These are the 6 questions:
1. Why Do You Think....? Examples of this are: Why do you think the tower fell? Why do you think the color changed? Why do you think the top won't fit? These questions encourage children to not only think further but to come up with their own solutions to problems. Not only do I ask "Why Do You Think" questions after something happens but I also use this a lot when my daughters ask why something happened. I put it on her and say "Why do you think that happened rather than jump in and give her the answer. It's empowering for them to come up with the answer on their own.
2. How Might...? Examples of this are How might you make that house bigger? How might you do that differently? Again, you are helping them to think about their play in a different way. Sometimes my daughter will say "I don't know" when I ask her this and I will give her clues and say something like "Do you think it would get bigger if we added more blocks?" Again, you are giving them the language but still allowing them to make the decisions. You are guiding them not telling them how to do it!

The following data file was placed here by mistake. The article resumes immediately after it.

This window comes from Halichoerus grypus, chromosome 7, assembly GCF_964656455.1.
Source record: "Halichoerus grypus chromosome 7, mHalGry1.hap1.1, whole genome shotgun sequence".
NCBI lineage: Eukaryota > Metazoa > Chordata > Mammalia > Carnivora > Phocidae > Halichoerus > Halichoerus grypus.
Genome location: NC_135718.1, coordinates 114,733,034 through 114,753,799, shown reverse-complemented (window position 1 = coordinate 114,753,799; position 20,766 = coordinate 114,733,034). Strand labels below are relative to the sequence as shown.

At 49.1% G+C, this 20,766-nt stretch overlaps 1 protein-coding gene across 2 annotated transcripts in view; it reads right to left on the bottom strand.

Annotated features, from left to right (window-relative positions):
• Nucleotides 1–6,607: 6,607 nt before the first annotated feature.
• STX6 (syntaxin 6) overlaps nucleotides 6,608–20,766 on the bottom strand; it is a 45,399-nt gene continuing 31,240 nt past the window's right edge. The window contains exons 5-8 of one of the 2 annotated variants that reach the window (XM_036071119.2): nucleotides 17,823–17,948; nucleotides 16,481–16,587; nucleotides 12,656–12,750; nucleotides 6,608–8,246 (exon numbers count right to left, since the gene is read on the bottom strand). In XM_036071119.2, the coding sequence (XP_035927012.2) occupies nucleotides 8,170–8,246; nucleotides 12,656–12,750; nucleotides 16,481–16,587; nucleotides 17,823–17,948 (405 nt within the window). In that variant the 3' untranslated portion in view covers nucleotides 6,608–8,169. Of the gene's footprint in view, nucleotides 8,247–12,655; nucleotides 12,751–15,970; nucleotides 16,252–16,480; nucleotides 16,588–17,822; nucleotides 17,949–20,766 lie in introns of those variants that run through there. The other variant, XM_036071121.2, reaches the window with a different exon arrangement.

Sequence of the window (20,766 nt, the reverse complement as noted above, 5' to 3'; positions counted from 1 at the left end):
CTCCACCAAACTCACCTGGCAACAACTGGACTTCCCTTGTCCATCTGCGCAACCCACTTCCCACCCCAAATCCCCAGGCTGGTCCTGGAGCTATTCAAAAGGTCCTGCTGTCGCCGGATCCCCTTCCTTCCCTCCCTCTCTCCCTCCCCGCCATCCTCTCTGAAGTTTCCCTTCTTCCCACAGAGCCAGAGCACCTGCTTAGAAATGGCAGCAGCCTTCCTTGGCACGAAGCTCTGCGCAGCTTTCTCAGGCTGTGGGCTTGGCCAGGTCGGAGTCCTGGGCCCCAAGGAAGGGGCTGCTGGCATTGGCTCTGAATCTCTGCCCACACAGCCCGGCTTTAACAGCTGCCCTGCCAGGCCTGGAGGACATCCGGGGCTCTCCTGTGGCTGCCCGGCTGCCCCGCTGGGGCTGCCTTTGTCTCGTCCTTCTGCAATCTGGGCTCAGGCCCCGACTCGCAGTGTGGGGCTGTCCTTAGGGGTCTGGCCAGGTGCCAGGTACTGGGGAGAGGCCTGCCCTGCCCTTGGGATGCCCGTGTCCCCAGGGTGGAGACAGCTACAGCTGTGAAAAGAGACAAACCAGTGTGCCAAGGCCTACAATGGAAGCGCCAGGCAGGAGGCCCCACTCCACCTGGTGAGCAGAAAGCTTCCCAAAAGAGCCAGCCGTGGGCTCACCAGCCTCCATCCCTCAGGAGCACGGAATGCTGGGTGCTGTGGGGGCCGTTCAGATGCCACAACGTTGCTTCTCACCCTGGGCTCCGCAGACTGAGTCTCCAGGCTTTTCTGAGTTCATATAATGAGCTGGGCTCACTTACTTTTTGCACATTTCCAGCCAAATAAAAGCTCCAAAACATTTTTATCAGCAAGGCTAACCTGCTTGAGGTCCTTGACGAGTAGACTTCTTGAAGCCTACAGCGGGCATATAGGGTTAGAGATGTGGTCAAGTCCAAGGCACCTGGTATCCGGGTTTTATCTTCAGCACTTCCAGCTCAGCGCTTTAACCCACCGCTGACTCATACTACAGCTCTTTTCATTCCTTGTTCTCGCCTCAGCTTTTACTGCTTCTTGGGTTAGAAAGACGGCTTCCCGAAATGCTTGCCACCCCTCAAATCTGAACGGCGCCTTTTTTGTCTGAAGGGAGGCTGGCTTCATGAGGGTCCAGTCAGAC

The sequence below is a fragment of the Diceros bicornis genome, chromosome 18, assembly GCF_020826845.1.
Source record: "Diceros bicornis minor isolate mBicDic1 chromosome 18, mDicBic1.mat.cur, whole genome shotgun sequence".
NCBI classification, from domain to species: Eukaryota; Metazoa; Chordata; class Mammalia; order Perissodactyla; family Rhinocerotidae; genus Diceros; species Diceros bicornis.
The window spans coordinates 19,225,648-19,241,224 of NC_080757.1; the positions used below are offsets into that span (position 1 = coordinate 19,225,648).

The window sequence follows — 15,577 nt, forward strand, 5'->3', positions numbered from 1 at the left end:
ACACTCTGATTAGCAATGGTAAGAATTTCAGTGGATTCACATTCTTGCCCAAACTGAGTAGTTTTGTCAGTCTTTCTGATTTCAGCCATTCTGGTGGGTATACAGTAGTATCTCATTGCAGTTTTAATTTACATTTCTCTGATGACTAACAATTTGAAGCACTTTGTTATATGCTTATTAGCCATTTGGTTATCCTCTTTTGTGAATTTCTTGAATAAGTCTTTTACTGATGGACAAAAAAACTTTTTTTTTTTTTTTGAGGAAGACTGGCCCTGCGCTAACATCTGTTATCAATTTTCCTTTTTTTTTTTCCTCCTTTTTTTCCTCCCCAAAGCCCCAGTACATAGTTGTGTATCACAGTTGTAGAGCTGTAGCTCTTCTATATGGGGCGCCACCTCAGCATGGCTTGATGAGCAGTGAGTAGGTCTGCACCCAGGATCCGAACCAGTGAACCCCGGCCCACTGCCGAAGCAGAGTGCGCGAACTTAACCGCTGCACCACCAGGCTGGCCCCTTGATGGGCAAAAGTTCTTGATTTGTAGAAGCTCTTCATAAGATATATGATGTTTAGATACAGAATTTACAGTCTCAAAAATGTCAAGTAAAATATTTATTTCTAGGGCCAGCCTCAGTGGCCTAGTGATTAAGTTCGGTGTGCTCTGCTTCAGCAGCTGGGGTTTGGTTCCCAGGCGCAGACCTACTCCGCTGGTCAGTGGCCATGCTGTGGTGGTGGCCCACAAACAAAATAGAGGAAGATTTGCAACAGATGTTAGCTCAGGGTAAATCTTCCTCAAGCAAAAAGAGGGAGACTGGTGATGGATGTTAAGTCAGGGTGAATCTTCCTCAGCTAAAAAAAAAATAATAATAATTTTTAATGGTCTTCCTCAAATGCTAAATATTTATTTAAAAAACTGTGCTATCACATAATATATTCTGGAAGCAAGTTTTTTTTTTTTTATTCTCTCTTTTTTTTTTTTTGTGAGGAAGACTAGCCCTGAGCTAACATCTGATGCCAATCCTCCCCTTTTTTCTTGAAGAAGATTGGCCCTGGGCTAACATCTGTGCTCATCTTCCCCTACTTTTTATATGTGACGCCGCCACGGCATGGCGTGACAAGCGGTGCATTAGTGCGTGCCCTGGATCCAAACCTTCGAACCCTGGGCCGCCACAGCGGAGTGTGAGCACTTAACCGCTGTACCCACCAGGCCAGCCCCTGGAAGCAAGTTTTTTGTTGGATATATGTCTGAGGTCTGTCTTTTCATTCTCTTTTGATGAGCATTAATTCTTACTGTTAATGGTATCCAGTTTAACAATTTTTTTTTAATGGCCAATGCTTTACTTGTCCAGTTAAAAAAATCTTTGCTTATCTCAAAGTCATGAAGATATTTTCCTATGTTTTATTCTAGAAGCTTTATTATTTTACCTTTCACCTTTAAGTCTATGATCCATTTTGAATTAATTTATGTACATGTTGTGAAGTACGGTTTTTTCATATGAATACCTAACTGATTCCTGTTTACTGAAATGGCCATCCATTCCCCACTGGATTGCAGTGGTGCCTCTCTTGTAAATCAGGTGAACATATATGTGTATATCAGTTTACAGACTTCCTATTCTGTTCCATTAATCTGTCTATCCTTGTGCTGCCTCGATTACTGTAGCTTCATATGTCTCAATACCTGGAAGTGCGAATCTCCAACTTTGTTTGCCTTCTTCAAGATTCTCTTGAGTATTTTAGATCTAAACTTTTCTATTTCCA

3. What Would Happen If...? Examples include What would happen if we added yellow to the red? What would happen if I cracked open the egg? These are great to encourage getting children to make predictions. Usually after they give me their answer I say "Let's find out!" Often I use the word prediction and paraphrase their answer "Oh, you predicted the color will turn orange, let's find out if your prediction is correct!"
4. What Would You Do...? Examples include What would you do if that happened to you? I use this a lot while reading stories together. This helps to get them relating story context to real life situations. Another example would be What would you do if I gave you three tea cups? or What would you do if I put a puzzle piece here? This is also can help reinforce cause and effect concepts.
5. What Did You Do...? Examples include What did you do to put the train tracks together? What did you do to fix your baby's hair? These types of questions help with comprehension and recalling sequence of events. It's also a great way to encourage them to come up with their own words and explanations of how they did something!
6. What Do You Wonder About? I love asking children this question! What a great way to encourage them to talk about their feelings and to let them know their feelings and thoughts are valued! It's also an excellent way to pick up on their interests and use that information as a guide to plan new learning experiences.